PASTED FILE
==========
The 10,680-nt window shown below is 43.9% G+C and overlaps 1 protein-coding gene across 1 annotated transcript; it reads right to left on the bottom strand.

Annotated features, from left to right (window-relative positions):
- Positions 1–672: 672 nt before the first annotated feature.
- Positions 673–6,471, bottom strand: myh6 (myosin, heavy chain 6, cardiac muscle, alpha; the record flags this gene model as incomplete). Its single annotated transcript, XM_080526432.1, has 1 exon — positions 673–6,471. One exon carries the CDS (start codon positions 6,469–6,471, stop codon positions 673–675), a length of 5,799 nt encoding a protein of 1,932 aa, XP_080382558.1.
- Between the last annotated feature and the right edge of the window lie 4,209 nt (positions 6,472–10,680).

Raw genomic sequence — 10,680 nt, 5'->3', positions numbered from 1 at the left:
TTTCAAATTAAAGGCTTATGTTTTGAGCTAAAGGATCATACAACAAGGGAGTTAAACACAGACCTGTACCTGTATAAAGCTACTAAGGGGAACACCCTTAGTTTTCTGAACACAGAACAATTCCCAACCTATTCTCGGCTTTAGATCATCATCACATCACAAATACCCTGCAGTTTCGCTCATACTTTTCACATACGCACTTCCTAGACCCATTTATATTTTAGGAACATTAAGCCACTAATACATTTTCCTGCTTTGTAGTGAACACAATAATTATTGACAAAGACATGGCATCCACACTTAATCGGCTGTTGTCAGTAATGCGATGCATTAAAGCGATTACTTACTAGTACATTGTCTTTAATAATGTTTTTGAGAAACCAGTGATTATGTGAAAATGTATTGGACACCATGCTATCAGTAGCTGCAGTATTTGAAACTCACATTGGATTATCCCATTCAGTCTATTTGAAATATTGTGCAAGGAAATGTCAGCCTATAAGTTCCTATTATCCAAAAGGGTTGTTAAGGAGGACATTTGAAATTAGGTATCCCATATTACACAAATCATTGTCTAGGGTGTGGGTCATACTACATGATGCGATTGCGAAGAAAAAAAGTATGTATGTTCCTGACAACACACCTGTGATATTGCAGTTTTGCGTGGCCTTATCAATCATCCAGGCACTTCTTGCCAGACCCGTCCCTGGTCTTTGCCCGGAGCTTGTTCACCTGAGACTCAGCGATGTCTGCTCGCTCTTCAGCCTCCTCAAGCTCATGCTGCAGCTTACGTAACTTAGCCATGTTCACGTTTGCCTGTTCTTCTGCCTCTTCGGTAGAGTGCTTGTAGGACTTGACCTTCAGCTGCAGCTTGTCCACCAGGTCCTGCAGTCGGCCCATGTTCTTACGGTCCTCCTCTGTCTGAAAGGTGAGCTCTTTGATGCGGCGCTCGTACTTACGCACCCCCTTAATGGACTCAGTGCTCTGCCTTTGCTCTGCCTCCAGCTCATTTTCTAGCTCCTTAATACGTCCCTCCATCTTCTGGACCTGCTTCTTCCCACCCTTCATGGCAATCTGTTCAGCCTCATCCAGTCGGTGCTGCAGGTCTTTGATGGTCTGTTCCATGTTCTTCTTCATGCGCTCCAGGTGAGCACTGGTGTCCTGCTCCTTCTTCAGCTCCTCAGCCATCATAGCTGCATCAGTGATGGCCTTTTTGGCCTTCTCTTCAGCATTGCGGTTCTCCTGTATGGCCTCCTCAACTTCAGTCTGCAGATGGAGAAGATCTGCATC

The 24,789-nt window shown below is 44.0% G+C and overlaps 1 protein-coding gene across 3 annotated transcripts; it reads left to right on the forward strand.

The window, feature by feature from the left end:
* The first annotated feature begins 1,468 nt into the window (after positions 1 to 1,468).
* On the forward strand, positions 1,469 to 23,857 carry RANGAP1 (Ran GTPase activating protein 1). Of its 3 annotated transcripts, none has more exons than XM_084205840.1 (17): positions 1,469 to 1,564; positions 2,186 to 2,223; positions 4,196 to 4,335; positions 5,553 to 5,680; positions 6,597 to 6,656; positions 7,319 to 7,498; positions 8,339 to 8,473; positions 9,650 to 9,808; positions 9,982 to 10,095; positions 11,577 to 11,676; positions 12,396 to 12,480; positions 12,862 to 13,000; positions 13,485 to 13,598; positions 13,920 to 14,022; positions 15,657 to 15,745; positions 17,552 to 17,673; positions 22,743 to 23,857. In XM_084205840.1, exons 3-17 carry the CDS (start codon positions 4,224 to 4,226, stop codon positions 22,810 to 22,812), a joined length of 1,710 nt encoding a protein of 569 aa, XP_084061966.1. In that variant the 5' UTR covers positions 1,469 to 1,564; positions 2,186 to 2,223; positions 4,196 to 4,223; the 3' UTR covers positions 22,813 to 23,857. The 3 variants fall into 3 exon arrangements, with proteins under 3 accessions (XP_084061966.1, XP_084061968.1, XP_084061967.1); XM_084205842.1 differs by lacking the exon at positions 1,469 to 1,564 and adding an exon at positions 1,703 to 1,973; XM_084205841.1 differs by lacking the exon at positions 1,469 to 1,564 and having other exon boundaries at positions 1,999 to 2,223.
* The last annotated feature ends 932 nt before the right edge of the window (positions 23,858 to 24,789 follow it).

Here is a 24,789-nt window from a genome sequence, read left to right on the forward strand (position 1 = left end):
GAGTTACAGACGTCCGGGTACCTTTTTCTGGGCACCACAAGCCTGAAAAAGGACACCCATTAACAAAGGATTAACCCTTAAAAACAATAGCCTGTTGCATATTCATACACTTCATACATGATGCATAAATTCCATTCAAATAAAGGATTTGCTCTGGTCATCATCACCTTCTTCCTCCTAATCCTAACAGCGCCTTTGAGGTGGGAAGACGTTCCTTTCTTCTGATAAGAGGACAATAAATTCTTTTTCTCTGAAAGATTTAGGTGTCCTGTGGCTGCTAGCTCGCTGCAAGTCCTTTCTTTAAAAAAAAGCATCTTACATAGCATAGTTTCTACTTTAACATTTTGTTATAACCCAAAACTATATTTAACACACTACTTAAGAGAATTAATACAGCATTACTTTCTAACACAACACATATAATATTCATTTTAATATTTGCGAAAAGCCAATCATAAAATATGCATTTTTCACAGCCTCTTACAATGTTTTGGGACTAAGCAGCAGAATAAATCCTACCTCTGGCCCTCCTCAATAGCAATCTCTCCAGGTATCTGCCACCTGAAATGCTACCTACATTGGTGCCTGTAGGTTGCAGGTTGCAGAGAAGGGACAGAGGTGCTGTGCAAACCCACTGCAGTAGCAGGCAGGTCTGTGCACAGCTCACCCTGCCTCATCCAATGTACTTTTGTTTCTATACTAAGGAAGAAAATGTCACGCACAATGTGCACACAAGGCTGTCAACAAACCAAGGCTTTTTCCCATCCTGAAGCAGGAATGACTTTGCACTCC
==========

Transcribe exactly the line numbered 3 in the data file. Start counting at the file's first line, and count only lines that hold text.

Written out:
- Positions 1–672: 672 nt before the first annotated feature.